Devin Deweese: Fusing Islam and Chinggisid Charisma
October 27, 2011, 12:15 pm, Building 70, Conference Room
Religious Studies Colloquium*: Devin Deweese, Fusing Islam and Chinggisid Charisma: Muhammad Shïbãnî Khãn’s Religious Program in 16th-century Central Asia
Abstract: The gradual Islamization of the peoples and polities established in Central Asia in the wake of the Mongol conquest of the 13th century is typically discussed in terms of ongoing tension between the religious and ‘civilizational’ program represented by Islam, on the one hand, and the political and cultural systems legitimized by the principle of sovereign rule by descendants of Chingīz Khān, on the other. At the beginning of the 16th century, however, the career of Muḥammad Shïbānī Khān, a descendant of Chingīz Khān’s senior son and leader of the nomadic Uzbeks then engaged in the conquest of the Timurid domains in sedentary Central Asia, offers a remarkable example, still seldom studied, of a ruler intent on a seamless combination of Islamic ‘reform’ and Chinggisid restoration as the foundation of a new political order; his vision ultimately went nowhere, as a result of his death in battle against Shāh Ismā’īl in 1510, but it yielded several literary records that suggest just how far Shïbānī Khān sought to develop his fusion of Islamic and Chinggisid principles. These accounts include the ruler’s own poetry and brief treatises, as well as works he sponsored; the present discussion will discuss several of these accounts, focusing on elements of the religious program he sought to promote.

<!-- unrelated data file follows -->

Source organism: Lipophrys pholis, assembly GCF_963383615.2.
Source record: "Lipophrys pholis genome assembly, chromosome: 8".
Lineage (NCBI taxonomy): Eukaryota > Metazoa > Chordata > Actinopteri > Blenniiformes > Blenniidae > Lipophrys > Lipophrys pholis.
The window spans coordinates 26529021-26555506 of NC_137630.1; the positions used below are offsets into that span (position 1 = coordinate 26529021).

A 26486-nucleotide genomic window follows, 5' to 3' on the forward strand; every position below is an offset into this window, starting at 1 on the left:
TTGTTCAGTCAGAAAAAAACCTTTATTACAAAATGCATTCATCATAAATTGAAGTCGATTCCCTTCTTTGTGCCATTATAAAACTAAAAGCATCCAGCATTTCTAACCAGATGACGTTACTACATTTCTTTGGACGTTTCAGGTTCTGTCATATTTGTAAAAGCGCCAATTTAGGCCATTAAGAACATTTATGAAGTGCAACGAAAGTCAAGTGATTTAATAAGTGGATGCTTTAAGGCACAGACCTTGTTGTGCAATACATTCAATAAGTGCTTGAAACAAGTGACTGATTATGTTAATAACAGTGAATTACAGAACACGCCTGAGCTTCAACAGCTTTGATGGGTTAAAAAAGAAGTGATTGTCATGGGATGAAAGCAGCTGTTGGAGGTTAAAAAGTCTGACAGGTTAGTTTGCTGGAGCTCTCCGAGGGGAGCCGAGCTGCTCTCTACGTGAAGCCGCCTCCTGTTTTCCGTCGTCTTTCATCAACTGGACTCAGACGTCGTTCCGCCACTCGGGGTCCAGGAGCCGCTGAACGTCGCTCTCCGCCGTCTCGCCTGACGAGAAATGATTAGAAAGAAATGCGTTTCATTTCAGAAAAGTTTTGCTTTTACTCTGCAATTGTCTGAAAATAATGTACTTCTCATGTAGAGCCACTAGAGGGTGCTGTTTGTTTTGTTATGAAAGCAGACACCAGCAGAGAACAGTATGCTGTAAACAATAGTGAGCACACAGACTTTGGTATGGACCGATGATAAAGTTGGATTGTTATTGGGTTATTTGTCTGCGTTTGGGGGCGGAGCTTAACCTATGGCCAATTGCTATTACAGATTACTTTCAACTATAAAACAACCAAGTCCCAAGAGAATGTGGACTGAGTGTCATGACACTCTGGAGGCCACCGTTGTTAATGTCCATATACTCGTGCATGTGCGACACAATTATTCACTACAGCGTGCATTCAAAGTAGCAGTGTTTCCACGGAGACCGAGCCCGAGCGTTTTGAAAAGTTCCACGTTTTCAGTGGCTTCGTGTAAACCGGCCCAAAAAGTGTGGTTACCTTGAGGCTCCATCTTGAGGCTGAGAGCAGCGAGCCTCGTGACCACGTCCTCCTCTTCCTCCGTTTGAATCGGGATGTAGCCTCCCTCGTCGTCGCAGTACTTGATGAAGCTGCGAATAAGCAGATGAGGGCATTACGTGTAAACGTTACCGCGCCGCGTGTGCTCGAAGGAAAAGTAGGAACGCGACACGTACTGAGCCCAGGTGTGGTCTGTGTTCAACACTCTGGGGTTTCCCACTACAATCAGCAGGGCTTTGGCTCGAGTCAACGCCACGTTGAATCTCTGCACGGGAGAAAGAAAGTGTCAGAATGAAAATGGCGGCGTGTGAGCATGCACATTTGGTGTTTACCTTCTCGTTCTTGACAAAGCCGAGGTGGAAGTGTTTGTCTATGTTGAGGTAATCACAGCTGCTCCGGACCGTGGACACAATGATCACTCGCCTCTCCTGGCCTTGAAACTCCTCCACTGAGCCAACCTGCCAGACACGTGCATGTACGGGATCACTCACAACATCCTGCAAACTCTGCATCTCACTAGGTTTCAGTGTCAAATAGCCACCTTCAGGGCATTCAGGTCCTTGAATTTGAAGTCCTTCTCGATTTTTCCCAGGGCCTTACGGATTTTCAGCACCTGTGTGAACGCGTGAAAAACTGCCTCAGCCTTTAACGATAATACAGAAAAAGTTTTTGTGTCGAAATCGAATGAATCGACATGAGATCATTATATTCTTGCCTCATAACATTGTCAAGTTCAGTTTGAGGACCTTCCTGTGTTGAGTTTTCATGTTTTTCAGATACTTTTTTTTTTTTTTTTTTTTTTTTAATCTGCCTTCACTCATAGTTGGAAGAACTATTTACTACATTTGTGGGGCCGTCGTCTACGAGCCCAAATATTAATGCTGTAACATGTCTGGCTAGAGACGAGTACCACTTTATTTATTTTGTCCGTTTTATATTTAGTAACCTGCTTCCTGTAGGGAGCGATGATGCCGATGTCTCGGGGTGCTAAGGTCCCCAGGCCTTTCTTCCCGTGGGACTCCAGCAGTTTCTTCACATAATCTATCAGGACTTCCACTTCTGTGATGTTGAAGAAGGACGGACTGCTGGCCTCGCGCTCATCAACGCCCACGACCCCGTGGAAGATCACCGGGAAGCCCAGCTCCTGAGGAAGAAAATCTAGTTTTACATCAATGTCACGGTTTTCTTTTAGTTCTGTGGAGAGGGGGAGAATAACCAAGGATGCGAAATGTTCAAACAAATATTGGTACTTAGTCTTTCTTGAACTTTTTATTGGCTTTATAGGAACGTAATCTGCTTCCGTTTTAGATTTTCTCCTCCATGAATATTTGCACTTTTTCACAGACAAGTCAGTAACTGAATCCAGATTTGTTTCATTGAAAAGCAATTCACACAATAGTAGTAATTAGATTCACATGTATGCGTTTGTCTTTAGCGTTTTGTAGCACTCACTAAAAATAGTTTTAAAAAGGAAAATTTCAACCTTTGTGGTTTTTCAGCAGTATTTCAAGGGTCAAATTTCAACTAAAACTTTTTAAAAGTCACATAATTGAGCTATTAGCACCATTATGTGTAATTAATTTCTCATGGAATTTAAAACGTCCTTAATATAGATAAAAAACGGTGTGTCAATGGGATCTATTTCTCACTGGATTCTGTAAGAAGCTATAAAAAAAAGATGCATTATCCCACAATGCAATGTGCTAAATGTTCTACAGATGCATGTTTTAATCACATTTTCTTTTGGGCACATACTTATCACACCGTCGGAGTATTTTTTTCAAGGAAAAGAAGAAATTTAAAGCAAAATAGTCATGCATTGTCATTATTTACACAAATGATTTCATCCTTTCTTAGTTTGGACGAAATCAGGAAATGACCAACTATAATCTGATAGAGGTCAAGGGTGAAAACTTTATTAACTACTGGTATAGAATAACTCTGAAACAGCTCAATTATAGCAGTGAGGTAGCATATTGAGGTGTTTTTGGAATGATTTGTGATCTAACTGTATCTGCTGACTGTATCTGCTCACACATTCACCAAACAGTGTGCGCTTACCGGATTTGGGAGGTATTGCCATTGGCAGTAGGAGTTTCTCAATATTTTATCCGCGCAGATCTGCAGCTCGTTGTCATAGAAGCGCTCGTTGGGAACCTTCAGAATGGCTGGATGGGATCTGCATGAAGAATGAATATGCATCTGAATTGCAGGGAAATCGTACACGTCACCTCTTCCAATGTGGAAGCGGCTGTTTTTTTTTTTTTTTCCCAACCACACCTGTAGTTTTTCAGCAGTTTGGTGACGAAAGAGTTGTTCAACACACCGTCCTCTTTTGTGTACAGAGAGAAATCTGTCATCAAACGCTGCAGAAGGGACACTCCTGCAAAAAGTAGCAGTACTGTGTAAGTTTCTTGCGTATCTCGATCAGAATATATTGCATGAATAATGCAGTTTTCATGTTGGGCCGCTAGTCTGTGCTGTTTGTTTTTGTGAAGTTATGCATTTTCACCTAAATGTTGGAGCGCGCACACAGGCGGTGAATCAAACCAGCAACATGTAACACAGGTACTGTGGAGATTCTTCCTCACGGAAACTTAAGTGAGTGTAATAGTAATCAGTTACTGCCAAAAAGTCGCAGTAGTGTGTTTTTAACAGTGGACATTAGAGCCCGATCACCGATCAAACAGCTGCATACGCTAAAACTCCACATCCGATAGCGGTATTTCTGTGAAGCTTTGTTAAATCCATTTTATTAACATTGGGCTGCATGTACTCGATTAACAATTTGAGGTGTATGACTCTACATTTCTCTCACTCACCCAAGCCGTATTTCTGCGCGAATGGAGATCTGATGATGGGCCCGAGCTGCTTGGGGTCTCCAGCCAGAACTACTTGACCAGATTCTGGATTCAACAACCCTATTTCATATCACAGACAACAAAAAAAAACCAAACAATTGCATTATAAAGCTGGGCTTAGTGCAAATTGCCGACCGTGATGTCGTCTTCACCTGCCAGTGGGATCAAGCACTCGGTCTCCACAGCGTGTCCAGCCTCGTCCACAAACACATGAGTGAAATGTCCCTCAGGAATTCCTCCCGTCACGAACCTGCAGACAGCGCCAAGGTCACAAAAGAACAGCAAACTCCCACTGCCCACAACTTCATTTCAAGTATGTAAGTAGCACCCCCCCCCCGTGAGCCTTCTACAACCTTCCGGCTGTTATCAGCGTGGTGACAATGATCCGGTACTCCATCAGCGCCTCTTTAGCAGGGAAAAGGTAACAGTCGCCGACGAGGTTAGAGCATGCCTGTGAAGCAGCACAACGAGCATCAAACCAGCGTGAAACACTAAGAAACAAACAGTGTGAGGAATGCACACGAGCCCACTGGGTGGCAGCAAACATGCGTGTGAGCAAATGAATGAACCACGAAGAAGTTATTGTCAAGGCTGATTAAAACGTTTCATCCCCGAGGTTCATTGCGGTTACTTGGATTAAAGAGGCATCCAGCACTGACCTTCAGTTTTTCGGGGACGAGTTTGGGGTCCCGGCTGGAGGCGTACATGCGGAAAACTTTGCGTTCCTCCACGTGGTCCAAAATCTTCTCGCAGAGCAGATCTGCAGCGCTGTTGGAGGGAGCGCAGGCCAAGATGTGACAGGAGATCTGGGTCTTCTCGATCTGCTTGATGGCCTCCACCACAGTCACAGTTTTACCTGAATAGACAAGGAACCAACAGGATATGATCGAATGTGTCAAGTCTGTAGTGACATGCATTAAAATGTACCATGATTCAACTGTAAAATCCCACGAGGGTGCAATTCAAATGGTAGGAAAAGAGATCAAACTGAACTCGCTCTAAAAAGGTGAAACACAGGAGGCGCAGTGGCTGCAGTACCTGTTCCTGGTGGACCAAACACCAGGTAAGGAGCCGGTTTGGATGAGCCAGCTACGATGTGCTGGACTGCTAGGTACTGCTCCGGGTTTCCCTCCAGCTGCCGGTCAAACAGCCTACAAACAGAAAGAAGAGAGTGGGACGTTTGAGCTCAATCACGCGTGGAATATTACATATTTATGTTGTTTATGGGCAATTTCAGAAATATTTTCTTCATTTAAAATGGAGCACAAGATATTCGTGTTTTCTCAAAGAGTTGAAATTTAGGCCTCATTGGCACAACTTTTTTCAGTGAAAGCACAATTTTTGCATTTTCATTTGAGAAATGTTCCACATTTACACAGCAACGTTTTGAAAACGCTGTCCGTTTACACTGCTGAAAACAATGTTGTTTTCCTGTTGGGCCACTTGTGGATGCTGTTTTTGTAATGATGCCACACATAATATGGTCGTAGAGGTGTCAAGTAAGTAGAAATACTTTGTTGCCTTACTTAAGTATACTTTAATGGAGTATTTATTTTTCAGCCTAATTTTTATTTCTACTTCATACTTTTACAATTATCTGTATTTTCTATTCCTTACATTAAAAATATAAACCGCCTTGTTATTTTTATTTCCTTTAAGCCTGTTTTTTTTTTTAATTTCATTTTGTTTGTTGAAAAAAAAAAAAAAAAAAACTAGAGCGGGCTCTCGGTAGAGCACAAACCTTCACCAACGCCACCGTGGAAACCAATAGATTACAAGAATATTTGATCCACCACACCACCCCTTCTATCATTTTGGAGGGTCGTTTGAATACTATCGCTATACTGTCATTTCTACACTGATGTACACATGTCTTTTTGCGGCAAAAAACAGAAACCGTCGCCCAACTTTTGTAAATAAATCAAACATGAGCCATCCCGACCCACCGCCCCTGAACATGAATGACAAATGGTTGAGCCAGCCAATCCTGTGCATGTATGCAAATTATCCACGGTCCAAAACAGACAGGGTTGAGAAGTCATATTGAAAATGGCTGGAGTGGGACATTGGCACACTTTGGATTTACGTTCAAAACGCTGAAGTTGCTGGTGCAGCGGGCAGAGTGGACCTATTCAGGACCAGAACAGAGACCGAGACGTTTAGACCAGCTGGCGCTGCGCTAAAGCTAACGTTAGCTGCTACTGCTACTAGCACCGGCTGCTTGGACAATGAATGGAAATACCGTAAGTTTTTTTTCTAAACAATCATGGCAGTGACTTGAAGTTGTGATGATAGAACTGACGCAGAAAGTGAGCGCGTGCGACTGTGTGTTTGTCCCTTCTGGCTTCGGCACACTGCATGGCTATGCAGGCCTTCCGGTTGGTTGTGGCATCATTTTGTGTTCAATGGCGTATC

Devin DeWeese is Professor of Islamic and Central Eurasian Studies and Adjunct Professor of Religious Studiesat Indiana University, Bloomington. He specializes in Islam in Central Asia with a focus on Sufism and Islamic hagiography. He received his PhD in 1985 at Indiana University, and since then has continued to do research on Central Asian Islam, particularly Sufism and its political and social dimensions. Until 2008, he served as the Director of the Denis Sinor Research Institute for Inner Asian Studies at Indiana University. He received a Guggenheim Fellowship in 2003 and was named a Carnegie Scholar in 2006. In Autumn 2011, he is a visiting professor in Department of Religious Studies at Stanford University.
*The seminar is open only to Religious Studies and Abbasi Program faculty, graduate students, and guests. RSVP to Sunny Toy (email@example.com).
[Co-sponsored with the Department of Religious Studies]